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Microsoft: Don't Trust Anyone Over 40

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NEW YORK ( TheStreet) -- Technology has always been a young person's game. When I started covering technology, in 1982, so was leadership at Microsoft (MSFT) .

It was in that year, as a Microsoft corporate timeline at Thocp.net notes, that Jon Shirley was brought in from RadioShack (RSH) -- Radio Shack! -- because Bill Gates and Steve Ballmer needed "adult supervision."

The entrepreneurs who created the dot-boom in the 1990s were also young men and women. So was Larry Page, throughout the last decade, while he and classmate Sergey Brin were building Google (GOOG) .

Technology happens on campuses, and campuses are ruled by the young. The very best scientists make their great discoveries before they're 40, and it's a cliché that they then spend the rest of their careers teaching, coaching and managing their successors. It's mostly true.

Over the last few weeks I've written about how much pressure Microsoft is under with the launch of Windows 8, how we should worry more about their aging leadership than about, say, Google.

Shareholders lost a reported $10 billion in equity Tuesday with the sudden resignation of Windows head Steven Sinofsky, as reported by Mashable.com.

The knives have since come out for him. He was supposedly after his boss's job, writes Business Insider . He's supposedly abrasive and off-putting, says TheVerge.

The whole thing is adolescent, but getting closer to adolescence is what Microsoft most needs.

Sinofsky's replacements are two executives in their 40s, neither of whom started their careers at the company. Julie Larson-Green told Mary Jo Foley of ZDNet that she applied to Microsoft after college, but was turned down and worked at Aldus until 1994. Tami Reller came to Microsoft with Great Plains Software and only moved to Redmond in 2006, according to a 2006 profile at Microsoft's Channel 9 site.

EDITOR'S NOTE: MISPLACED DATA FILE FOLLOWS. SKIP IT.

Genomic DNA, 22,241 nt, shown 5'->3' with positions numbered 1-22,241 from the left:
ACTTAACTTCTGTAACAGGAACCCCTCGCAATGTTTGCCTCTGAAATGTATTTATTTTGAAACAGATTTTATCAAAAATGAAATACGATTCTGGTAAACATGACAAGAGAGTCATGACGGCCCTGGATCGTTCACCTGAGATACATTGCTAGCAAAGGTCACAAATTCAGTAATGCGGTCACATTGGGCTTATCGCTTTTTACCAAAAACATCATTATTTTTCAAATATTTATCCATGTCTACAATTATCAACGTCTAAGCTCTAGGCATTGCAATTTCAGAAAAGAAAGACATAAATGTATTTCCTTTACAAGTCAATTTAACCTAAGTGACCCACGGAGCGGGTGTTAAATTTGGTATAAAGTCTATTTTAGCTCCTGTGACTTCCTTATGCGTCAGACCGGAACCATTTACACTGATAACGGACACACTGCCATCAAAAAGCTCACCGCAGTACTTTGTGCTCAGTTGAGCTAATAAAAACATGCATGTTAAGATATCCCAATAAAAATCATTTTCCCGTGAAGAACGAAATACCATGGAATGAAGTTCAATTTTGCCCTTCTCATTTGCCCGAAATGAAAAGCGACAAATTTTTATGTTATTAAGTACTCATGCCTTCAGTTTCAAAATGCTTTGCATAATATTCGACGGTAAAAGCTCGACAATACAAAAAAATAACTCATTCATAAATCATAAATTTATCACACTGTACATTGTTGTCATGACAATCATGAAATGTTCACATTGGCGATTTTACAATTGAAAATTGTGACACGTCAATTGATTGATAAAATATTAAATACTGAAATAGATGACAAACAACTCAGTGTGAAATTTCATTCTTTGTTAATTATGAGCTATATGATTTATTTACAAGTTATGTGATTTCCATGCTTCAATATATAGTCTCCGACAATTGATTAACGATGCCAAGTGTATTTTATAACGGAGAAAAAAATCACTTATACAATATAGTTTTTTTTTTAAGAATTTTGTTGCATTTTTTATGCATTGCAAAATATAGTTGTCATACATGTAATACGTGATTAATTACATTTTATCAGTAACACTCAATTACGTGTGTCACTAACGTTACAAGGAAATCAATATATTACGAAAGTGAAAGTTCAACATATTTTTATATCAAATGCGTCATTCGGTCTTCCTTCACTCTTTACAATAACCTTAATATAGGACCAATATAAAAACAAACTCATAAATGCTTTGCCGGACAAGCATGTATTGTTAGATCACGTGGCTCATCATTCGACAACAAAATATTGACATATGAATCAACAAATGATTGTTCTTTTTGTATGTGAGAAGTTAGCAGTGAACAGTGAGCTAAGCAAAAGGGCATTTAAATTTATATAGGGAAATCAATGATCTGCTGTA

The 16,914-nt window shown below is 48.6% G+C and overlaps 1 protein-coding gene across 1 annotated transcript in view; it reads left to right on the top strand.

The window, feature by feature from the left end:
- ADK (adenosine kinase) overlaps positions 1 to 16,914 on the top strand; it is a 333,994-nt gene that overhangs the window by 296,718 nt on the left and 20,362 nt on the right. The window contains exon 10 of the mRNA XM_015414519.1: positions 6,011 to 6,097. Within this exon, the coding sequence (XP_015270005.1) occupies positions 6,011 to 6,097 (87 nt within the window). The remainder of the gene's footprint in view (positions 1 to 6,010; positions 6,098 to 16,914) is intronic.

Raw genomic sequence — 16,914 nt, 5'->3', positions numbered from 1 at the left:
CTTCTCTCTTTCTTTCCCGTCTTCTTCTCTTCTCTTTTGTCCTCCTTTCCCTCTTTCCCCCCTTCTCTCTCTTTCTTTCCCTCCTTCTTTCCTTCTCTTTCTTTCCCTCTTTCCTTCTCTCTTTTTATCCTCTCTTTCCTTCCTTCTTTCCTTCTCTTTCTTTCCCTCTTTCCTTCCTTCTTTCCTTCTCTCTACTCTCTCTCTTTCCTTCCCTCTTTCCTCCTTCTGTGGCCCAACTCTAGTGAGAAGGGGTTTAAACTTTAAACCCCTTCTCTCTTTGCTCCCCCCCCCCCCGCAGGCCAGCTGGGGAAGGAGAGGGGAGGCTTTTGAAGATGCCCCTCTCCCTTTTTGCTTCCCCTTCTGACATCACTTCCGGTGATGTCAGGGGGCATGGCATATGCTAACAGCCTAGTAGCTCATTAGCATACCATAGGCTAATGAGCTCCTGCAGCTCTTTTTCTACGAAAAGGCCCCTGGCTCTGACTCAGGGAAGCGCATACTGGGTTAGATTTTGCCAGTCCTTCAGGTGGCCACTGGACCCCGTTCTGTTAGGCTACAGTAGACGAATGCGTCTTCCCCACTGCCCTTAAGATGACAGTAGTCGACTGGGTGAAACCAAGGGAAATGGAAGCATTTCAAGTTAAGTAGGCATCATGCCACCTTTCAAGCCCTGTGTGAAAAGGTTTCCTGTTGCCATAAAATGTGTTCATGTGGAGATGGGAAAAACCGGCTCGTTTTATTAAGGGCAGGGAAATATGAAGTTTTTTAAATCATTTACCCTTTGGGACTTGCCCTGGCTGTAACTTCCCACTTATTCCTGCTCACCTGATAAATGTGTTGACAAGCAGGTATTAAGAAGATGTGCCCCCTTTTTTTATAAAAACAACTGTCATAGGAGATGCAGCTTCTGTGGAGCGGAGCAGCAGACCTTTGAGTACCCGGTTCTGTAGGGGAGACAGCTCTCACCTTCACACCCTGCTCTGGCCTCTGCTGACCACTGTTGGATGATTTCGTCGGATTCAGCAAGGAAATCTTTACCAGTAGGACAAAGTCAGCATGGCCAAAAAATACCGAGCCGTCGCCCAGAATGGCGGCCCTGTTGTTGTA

Despite everything, Microsoft remains inventive. Microsoft recently demonstrated real-time, spoken-language translation a two-step process of first, turning speech into text, and then translating the text.

Microsoft often comes up with cool things like this. What it lacks -- what it has lacked since Windows 95 -- is a strategist who can turn what comes out of the lab into products people will demand.

A good example is the company's Kinect interface. It's not just a way to play games with gestures. It's a transformative technology, as TheVerge writes, something that gives robots a way to interface with the world, and something that could as Technology Review notes, launch a host of start-ups.

So where is Alex Kipman, the Brazilian who incubated the technology? Microsoft handed him a nice award when he was in his 30s. Why isn't Kipman's technological vision being trumpeted now?

This is the kind of person who should be getting the keys to the Microsoft kingdom. Someone in touch with the future, not the past.